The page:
Joined: 13 Feb 99
We've always had the idea that multiplets should consist of "unique" signals - e.g. if the DB has several spikes that are close in time and otherwise similar, they represent the same source, and only one of them - perhaps the most powerful - should be included in a multiplet.
But our logic for doing this was flawed; in particular, it didn't take into account that sometimes the telescope stares at a fixed point for a while. So Eric Korpela cleaned up this thinking and made the following definitions:
Integration time (t_i): This is the time over which one signal was observed.
Spike: Defined by FFT length. 128K fft=13.4 seconds
Gaussian: Defined by workunit length. 107.4 seconds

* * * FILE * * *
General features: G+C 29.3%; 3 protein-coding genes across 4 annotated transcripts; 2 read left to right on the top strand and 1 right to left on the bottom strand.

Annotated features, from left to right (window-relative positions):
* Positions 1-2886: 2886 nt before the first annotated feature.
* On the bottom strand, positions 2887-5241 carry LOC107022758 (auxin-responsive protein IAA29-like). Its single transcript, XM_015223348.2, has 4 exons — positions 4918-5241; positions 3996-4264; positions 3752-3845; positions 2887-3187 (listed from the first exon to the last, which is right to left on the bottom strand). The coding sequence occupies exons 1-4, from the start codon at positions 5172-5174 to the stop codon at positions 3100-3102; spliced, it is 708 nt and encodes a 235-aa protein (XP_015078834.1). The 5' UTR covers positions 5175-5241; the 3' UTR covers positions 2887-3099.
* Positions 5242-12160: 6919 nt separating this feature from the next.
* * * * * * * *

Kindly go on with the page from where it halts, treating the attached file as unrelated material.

Triplet, Pulse: min(beam_width in samples, min(40960 samples,107.4 seconds)
(40960 samples is only < 107.37 seconds for 8 and 16 point FFTs)
Autocorr: Defined by FFT length, but currently only done at 128K FFT
Beam crossing time (t_b): Defined by the motion of the telescope,
it's the length of time for the telescope beam to cross a point on the sky
Exclusion time (t_e): The time in which which two adjacent signals
should be considered to be a "the same single signal".
In principle we would want this to be max(t_b, t_i)
with some upper limit for the case where the telescope is stationary
(or actually finding when the scope has moved a beamwidth),
I implemented these; we'll see the results in the next scoring round.
©2020 University of California
SETI@home and Astropulse are funded by grants from the National Science Foundation, NASA, and donations from SETI@home volunteers. AstroPulse is funded in part by the NSF through grant AST-0307956.